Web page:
Trying to make a document look merry and bright with a grayscale color scheme can be a near impossible feat. During the month of December, even something as simple as an office memo could make your company feel a whole lot merrier with added graphics in red and green. Many homeowners and businesspeople believe that if you want bold color, you have to go with an inkjet model. The color quality of laser printers, however, has improved vastly over the last decade or so. Both inkjets and laser printers can create incredibly smooth color documents. That’s why, before deciding that laser printers are only for black and white jobs, those looking for a new color printing solution should objectively consider the pros and cons of each printer type.
Inkjet Photo Printers vs. Color Laser Printers
If color is truly your top priority, an inkjet printer might be the way to go. Most come with the standard CMYB color array, although some offer additional hues for better color representation. If you plan on printing lots of photos and photo-quality documents, an inkjet printer is usually your best bet. Some color laser printers allow photo printing but the quality you’ll see with an inkjet will be better. Because they print more slowly, inkjet printers are better at handling special paper varieties and images with fine details. Inkjets often have features that make photo printing easier including memory card readers, camera connectivity and built-in editing software. Sometimes inkjets won’t have quite as much functionality as laser printers in terms of mass printing, multiuser printing, copying and sharing. They may also be less cost-effective than laser printers in terms of startup costs and price per project. This is why even color lovers shouldn’t hastily rule out something from the laser printer family!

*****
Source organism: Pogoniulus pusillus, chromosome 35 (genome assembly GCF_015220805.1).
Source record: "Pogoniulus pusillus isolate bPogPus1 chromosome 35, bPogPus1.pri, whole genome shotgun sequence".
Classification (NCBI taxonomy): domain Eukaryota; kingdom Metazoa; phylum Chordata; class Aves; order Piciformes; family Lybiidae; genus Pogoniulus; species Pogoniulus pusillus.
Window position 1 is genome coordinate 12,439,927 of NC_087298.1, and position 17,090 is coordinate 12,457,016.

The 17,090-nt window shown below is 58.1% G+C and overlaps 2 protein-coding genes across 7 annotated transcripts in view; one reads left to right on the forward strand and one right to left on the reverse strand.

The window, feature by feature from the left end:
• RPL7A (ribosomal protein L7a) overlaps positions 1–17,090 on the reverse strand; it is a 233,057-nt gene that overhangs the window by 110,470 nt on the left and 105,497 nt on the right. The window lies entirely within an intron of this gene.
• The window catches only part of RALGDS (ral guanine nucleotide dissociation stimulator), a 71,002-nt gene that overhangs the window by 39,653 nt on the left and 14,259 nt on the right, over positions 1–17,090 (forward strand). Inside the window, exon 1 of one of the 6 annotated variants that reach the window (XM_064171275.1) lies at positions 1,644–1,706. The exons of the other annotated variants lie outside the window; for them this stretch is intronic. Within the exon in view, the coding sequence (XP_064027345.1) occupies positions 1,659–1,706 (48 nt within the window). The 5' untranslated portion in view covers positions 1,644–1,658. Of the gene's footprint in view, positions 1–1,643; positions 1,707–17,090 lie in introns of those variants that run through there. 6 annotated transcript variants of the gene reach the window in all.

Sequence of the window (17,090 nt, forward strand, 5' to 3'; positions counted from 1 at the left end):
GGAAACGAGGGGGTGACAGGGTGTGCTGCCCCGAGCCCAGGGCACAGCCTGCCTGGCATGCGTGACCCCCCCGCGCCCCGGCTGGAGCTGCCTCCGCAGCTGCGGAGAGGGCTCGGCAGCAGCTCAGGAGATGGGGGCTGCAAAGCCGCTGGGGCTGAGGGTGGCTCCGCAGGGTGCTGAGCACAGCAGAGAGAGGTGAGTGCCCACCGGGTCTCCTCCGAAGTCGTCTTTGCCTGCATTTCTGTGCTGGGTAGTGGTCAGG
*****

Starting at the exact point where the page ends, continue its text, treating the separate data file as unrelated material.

If you’re after a printer that can support high-volume printing and large teams of people, a laser printer is almost always the ideal option. Their speed is an obvious benefit. Most are significantly faster than inkjet printers with higher pages per minute (PPM) rates. They feature high duty cycles so they won’t freeze up when faced with a slew of jobs from multiple sources. Since laser printers are made for quick printing, they will often have larger paper trays. Laser printers use toner instead of ink to print. Still, you can manipulate the settings on a laser printer to generate more color saturation at a fraction of the cost of inkjet printing. Ultimately, you may be hesitant to print photographs with a color laser printer but they are great for printing logos, charts, clip art and colorful text.